Thanks to everyone for our first KM/Knowledge Services Community Discussion Forum on June 2.
We had a fine turnout, and I’m grateful to those of you who were able to attend and participate.
Our topic was “Introducing Knowledge Services,” and we had a good review for experienced knowledge services strategists and from what I heard, people not familiar with knowledge services learned much about the methodology so many of us are familiar with:
- Among the comments was one about the nice informal feel of the group, and everyone seemed happy with the tone of what we were doing with the group.
- We also spoke about the importance of the knowledge-sharing culture that knowledge services encourages, recognizing that the development of a knowledge-sharing culture should be intentional.
- At the same time, several members of the group commented about how they appreciated that “part” of our work. But we also noted that it’s important to recognize when a knowledge culture already exists and work within it. We don’t necessarily need to be looking to create or establish a new culture.
- Other comments emphasized a “culture of contribution” within knowledge services, noting that people throughout the organization (group, community) need to see the value of participating in the knowledge process themselves.
- And that led to a good conversation about Ron Young’s ideas about the “knowledge-driven” organization.
- All in all, a very fine get-together, with many good ideas exchanged, so thanks to all participants.
If you did not attend and want to be with us for the next discussion, the KM/Knowledge Services Community will meet on Wednesday, July 7, at 12.50pm (we’ve scheduled our meeting to try to end no later than 2pm).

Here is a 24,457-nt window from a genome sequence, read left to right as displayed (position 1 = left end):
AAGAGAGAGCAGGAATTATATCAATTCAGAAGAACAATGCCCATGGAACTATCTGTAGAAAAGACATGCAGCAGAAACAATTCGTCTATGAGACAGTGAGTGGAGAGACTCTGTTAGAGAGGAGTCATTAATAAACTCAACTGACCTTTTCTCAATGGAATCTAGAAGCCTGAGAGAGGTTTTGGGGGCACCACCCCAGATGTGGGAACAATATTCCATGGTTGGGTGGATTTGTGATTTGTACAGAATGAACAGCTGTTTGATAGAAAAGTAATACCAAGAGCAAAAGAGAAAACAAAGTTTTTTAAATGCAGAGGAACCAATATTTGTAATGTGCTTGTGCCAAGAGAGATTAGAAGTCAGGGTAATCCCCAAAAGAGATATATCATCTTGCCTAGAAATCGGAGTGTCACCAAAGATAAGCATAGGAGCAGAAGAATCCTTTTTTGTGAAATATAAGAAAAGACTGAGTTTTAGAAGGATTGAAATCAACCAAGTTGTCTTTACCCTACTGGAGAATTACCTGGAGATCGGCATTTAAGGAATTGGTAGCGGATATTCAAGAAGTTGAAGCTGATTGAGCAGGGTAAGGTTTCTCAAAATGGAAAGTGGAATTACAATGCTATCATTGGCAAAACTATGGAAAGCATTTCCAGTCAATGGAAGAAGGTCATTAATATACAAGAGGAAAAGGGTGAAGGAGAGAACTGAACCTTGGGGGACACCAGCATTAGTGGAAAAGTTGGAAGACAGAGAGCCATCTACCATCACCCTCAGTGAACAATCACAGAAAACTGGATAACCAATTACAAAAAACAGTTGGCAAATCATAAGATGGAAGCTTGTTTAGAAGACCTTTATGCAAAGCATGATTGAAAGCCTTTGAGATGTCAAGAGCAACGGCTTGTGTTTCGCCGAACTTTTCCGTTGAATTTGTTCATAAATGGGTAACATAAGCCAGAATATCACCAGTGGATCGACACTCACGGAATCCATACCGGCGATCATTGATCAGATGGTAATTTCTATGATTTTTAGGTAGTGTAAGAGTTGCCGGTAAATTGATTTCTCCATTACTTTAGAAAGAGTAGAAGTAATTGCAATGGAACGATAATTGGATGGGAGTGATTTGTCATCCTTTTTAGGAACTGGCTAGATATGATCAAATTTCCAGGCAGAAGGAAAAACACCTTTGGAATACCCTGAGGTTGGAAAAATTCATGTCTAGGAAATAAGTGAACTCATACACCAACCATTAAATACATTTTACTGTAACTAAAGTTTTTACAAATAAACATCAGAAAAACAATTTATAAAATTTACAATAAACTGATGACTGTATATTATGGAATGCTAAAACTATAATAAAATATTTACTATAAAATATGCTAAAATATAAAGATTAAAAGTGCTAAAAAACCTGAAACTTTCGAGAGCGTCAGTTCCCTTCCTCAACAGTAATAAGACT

To join us, sign up at the Meetup KM/Knowledge Services Community site.
This time, I will again be the Moderator and Host, and I will provide a brief presentation to get us started. Our topic asks a single question: What will Knowledge Services Be Like when the Pandemic Ends?
And before we meet, I recommend that we look at Nick Collison’s excellent and thoughtful essay, How the Pandemic Has Changed the Values of Professional Communities.
Please join us, and let’s talk about how we’re going to move forward with our work as knowledge strategists as the pandemic slows down.
And to get us ready for our August meeting (August 4): Our Guest Presenter and Moderator will be Timothy Wood Powell, the author of The Value of Knowledge: The Economics of Enterprise Knowledge and Intelligence (Berlin and Munich: De Gruyter, 2020). Tim’s topic will be “The Knowledge Community: Method or Myth?”
And you can learn more about Tim and his work at his ten-minute video: First Look: The Value of Knowledge (https://www.youtube.com/
Looking forward to seeing you on July 7, and Tim and I are both looking forward to seeing you on August 4. Please join us. You’ll be welcome.
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